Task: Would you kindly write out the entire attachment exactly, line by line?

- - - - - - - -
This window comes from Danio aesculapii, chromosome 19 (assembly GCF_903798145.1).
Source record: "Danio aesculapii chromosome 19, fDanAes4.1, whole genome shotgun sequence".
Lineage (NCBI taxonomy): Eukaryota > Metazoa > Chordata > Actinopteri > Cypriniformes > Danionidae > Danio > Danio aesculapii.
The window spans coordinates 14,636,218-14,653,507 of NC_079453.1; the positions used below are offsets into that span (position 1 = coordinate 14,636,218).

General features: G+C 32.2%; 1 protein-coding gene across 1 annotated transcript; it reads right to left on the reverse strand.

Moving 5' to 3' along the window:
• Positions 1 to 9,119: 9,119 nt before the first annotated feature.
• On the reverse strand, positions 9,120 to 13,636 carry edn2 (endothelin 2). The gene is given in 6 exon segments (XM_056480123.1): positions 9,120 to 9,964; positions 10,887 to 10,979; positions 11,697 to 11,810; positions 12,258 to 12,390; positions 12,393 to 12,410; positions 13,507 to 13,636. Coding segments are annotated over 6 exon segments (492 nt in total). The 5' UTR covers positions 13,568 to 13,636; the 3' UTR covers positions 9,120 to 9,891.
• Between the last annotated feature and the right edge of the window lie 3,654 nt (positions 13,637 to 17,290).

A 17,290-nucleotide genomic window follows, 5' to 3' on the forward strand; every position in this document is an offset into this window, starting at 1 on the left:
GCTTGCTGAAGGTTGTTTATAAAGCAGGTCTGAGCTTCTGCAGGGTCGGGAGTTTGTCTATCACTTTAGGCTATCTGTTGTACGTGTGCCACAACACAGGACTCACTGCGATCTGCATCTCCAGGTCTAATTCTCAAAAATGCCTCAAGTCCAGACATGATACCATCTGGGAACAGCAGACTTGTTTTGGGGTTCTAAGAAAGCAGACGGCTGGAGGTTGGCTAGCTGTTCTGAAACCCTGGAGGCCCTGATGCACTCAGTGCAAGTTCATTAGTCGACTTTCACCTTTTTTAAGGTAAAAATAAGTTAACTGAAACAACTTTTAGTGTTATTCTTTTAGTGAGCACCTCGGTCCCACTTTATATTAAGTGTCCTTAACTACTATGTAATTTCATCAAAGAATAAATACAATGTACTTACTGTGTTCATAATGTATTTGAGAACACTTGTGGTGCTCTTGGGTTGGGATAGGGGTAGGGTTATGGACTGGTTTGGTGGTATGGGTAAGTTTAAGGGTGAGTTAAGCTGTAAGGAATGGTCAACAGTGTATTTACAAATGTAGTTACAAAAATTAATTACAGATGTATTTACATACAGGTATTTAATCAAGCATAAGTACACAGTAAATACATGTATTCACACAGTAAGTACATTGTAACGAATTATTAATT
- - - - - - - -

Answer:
This window comes from Danio aesculapii, chromosome 19 (assembly GCF_903798145.1).
Source record: "Danio aesculapii chromosome 19, fDanAes4.1, whole genome shotgun sequence".
Lineage (NCBI taxonomy): Eukaryota > Metazoa > Chordata > Actinopteri > Cypriniformes > Danionidae > Danio > Danio aesculapii.
The window spans coordinates 14,636,218-14,653,507 of NC_079453.1; the positions used below are offsets into that span (position 1 = coordinate 14,636,218).

General features: G+C 32.2%; 1 protein-coding gene across 1 annotated transcript; it reads right to left on the reverse strand.

Moving 5' to 3' along the window:
• Positions 1 to 9,119: 9,119 nt before the first annotated feature.
• On the reverse strand, positions 9,120 to 13,636 carry edn2 (endothelin 2). The gene is given in 6 exon segments (XM_056480123.1): positions 9,120 to 9,964; positions 10,887 to 10,979; positions 11,697 to 11,810; positions 12,258 to 12,390; positions 12,393 to 12,410; positions 13,507 to 13,636. Coding segments are annotated over 6 exon segments (492 nt in total). The 5' UTR covers positions 13,568 to 13,636; the 3' UTR covers positions 9,120 to 9,891.
• Between the last annotated feature and the right edge of the window lie 3,654 nt (positions 13,637 to 17,290).

A 17,290-nucleotide genomic window follows, 5' to 3' on the forward strand; every position in this document is an offset into this window, starting at 1 on the left:
GCTTGCTGAAGGTTGTTTATAAAGCAGGTCTGAGCTTCTGCAGGGTCGGGAGTTTGTCTATCACTTTAGGCTATCTGTTGTACGTGTGCCACAACACAGGACTCACTGCGATCTGCATCTCCAGGTCTAATTCTCAAAAATGCCTCAAGTCCAGACATGATACCATCTGGGAACAGCAGACTTGTTTTGGGGTTCTAAGAAAGCAGACGGCTGGAGGTTGGCTAGCTGTTCTGAAACCCTGGAGGCCCTGATGCACTCAGTGCAAGTTCATTAGTCGACTTTCACCTTTTTTAAGGTAAAAATAAGTTAACTGAAACAACTTTTAGTGTTATTCTTTTAGTGAGCACCTCGGTCCCACTTTATATTAAGTGTCCTTAACTACTATGTAATTTCATCAAAGAATAAATACAATGTACTTACTGTGTTCATAATGTATTTGAGAACACTTGTGGTGCTCTTGGGTTGGGATAGGGGTAGGGTTATGGACTGGTTTGGTGGTATGGGTAAGTTTAAGGGTGAGTTAAGCTGTAAGGAATGGTCAACAGTGTATTTACAAATGTAGTTACAAAAATTAATTACAGATGTATTTACATACAGGTATTTAATCAAGCATAAGTACACAGTAAATACATGTATTCACACAGTAAGTACATTGTAACGAATTATTAATT